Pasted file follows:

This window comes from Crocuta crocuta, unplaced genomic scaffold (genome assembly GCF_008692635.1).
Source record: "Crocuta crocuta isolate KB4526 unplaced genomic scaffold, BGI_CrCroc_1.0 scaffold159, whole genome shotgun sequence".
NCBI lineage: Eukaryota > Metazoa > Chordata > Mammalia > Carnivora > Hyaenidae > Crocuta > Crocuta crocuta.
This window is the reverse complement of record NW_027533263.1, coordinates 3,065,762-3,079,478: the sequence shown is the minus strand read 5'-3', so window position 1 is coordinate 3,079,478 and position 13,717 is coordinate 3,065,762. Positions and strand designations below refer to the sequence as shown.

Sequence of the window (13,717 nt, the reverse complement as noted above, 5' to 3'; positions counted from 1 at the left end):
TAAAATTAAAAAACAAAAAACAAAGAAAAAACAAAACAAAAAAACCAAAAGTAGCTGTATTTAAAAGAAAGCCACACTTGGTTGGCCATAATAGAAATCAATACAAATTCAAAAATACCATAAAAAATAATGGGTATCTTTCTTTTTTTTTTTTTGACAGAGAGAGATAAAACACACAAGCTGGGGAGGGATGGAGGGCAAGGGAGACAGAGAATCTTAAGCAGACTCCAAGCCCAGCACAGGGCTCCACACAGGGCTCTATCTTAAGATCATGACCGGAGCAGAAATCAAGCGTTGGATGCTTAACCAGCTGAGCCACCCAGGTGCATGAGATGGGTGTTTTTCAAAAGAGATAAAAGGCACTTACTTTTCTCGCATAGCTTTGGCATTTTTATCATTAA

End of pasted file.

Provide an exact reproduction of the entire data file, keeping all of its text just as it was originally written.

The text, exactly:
This window comes from Crocuta crocuta, unplaced genomic scaffold (genome assembly GCF_008692635.1).
Source record: "Crocuta crocuta isolate KB4526 unplaced genomic scaffold, BGI_CrCroc_1.0 scaffold159, whole genome shotgun sequence".
NCBI lineage: Eukaryota > Metazoa > Chordata > Mammalia > Carnivora > Hyaenidae > Crocuta > Crocuta crocuta.
This window is the reverse complement of record NW_027533263.1, coordinates 3,065,762-3,079,478: the sequence shown is the minus strand read 5'-3', so window position 1 is coordinate 3,079,478 and position 13,717 is coordinate 3,065,762. Positions and strand designations below refer to the sequence as shown.

Sequence of the window (13,717 nt, the reverse complement as noted above, 5' to 3'; positions counted from 1 at the left end):
TAAAATTAAAAAACAAAAAACAAAGAAAAAACAAAACAAAAAAACCAAAAGTAGCTGTATTTAAAAGAAAGCCACACTTGGTTGGCCATAATAGAAATCAATACAAATTCAAAAATACCATAAAAAATAATGGGTATCTTTCTTTTTTTTTTTTTGACAGAGAGAGATAAAACACACAAGCTGGGGAGGGATGGAGGGCAAGGGAGACAGAGAATCTTAAGCAGACTCCAAGCCCAGCACAGGGCTCCACACAGGGCTCTATCTTAAGATCATGACCGGAGCAGAAATCAAGCGTTGGATGCTTAACCAGCTGAGCCACCCAGGTGCATGAGATGGGTGTTTTTCAAAAGAGATAAAAGGCACTTACTTTTCTCGCATAGCTTTGGCATTTTTATCATTAA